Initial Impressions, Stitched Footwear, White's Boots

White’s MP: Out of the Box


  • Price: $589
  • Pros: Built Like a Tank, Completely Rebuildable
  • Cons: Some Questionable Stitching, Not Cheap



White's MP-55 Cinnamon Waxed Flesh
White’s MP-55 in Cinnamon Waxed Flesh

Historically, White’s Boots doesn’t really like to change the way they do things. While some others in the Pacific Northwest, most notably Viberg, have very distinct lifestyle and work lines, White’s makes almost all of their boots to the same standards on the same lines. The difference this makes can probably be seen most clearly on this pair: The White’s MP Service Boot.

Depending on how you determine the founding of White’s Boots, they are one of the oldest shoemakers in the US. In fact, boots with the name “White’s” on them go back to before the Civil War – 1853 to be exact. They have operated in Virginia, Idaho, and Washington State, where they are based today in the city of Spokane.

When the Americana craze hit the men’s fashion world White’s saw that they needed to create something to capture it. A boot company without a “service boot”-style boot was going to be left behind. The MP was designed to give White’s an offering in this category.

That raises the question though: how does a fashion-oriented boot from a company that prioritizes toughness over looks stack up?


White's MP
White’s MP-55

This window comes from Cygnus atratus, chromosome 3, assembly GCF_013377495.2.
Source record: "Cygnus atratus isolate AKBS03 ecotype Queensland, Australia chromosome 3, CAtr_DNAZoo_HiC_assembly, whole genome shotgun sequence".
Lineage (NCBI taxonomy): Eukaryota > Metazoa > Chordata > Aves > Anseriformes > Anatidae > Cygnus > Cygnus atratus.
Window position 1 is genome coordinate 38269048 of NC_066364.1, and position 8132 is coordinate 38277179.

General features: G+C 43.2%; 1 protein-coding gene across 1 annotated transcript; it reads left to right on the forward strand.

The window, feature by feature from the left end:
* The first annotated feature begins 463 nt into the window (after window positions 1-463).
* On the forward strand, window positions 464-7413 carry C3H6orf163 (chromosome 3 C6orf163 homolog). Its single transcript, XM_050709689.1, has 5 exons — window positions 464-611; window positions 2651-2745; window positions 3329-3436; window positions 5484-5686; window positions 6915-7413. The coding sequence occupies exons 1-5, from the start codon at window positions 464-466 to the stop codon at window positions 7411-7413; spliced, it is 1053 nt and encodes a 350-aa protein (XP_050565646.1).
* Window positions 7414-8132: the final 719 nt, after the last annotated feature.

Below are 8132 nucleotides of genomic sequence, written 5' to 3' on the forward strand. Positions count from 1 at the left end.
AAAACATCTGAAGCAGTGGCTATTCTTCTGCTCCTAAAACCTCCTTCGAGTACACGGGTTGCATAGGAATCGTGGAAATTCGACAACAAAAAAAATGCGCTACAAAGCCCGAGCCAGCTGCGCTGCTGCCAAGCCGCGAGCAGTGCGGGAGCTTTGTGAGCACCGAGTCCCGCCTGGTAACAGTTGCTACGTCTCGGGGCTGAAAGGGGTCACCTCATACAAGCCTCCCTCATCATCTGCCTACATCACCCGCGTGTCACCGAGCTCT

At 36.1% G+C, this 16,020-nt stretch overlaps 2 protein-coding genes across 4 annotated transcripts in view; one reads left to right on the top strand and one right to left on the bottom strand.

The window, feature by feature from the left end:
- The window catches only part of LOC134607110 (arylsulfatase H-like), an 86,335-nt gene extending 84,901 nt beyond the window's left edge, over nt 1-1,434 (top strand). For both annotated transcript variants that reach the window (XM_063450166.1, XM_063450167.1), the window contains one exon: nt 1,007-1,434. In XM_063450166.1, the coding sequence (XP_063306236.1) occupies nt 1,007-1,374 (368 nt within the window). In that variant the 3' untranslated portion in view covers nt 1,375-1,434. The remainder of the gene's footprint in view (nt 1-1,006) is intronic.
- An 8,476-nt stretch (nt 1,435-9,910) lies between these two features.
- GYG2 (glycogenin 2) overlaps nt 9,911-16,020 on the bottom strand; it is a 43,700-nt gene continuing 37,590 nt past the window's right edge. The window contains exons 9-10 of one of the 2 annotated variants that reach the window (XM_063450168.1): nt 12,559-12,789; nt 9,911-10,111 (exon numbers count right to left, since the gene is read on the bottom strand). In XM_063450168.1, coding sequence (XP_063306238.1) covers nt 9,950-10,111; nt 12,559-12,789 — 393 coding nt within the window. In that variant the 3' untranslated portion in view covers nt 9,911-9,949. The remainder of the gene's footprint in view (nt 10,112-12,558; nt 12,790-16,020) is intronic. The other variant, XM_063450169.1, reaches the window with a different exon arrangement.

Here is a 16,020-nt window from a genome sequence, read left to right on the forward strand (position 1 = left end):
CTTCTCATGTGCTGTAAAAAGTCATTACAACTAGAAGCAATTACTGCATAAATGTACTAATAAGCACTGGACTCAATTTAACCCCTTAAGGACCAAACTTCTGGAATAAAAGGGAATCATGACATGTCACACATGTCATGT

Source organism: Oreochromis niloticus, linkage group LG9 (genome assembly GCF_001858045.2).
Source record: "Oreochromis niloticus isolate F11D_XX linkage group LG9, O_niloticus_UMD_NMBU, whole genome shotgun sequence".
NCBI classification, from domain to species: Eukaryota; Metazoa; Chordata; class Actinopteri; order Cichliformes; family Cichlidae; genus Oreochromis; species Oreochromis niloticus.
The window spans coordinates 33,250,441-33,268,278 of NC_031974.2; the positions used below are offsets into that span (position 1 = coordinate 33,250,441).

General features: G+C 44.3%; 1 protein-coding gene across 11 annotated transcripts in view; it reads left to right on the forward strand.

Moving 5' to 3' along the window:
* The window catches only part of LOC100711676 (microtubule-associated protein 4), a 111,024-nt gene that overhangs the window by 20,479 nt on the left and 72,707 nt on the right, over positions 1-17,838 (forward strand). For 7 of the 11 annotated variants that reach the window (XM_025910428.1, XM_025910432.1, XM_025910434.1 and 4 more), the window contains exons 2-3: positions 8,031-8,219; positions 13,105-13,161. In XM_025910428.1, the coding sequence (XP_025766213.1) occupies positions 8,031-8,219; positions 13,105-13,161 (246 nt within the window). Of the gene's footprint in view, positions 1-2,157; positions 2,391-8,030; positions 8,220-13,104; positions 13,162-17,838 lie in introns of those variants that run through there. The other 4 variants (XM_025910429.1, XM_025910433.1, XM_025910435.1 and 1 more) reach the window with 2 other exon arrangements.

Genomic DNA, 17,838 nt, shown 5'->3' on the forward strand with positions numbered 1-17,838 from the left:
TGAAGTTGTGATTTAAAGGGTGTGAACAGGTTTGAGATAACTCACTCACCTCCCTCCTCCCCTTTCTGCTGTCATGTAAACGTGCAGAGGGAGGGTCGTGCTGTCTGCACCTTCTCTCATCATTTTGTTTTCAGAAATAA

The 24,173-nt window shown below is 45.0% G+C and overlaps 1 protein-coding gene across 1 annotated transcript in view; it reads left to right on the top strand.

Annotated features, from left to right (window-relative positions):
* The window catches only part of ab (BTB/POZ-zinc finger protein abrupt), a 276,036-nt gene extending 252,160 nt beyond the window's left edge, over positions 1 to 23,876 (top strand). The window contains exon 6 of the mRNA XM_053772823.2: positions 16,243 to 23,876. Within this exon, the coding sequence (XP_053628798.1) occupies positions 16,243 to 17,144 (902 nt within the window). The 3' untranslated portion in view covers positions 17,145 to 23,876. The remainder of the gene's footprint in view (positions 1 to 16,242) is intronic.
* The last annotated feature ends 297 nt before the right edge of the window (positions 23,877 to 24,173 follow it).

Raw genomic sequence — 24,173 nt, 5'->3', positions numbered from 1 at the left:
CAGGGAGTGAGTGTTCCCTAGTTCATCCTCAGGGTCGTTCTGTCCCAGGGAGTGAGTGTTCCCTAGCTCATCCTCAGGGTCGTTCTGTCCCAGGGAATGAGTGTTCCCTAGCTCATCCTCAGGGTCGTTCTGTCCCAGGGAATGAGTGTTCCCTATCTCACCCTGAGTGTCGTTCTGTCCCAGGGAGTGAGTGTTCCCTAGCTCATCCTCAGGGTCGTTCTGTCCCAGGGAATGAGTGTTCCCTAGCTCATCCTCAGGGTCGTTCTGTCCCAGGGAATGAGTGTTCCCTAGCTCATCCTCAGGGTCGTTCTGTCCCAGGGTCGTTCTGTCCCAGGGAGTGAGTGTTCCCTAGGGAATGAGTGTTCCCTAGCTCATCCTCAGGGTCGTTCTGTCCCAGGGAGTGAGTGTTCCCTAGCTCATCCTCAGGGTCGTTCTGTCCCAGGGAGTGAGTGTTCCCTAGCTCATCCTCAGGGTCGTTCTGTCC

First, because White’s are so customizable, it probably makes sense to do a quick run down on this boot’s options. This pair of White’s MPs one was built off an MP-Sherman base. This means a cap toe and a traditional round heel counter. I opted for the lugged half-sole, cinnamon waxed flesh leather, no speed hooks, no stamping or logo pressed in, unstructured toe, and a change from the MP last to the 55 last. This last change is often referred to as the “MP-55.”


Before we get into the specifics – this boot has something that I’ve never seen before in a shoe. Maybe this says more about my photography skills than the boot itself, but it is extremely unphotogenic. I’ve seen it in my photos, and I’ve seen it in other reviews online. It looks stubby, almost like a shoe for a child. It just does not photograph well outside of a few promo shots.

This is a shame, because in real life this isn’t the case. It certainly isn’t sleek by any means, but they don’t stand out as worse than any other service boots I’ve come across.


White's MP Backstay
Backstay; Note the Amount of Stitching

Starting up front, the shoe features a quad-stitched captoe which is sewn on even and straight. While that doesn’t sound like much, this is actually the very first captoe boot I’ve ever owned where this has been the case. And that includes a pair of Alden’s PCT shell boots.

Moving further back, the shoe doesn’t lack when it comes to stitching. The shaft is held to the vamp by another 4 rows of stitching, the heelcap and backstay by three, and everywhere else at lease one row of stitching on either side. Based on other reviews, I was expecting this stitching to be spotty at best. However, I was pretty happy with what I saw. There were a few minor flaws here and there, but nothing you’d notice from more than a few inches out.

While there are a few items that are not perfect – the eyelets tend to wander around a bit as they move up the boot – the only real area of the upper where I have any complaints is where the vamp meets the tongue. The U-shaped stitching here means that at several pieces of leather stacked on top of one another. Six, actually. When you use the thickness of leather White’s does, this can create a kind-of ugly bulge at the midfoot.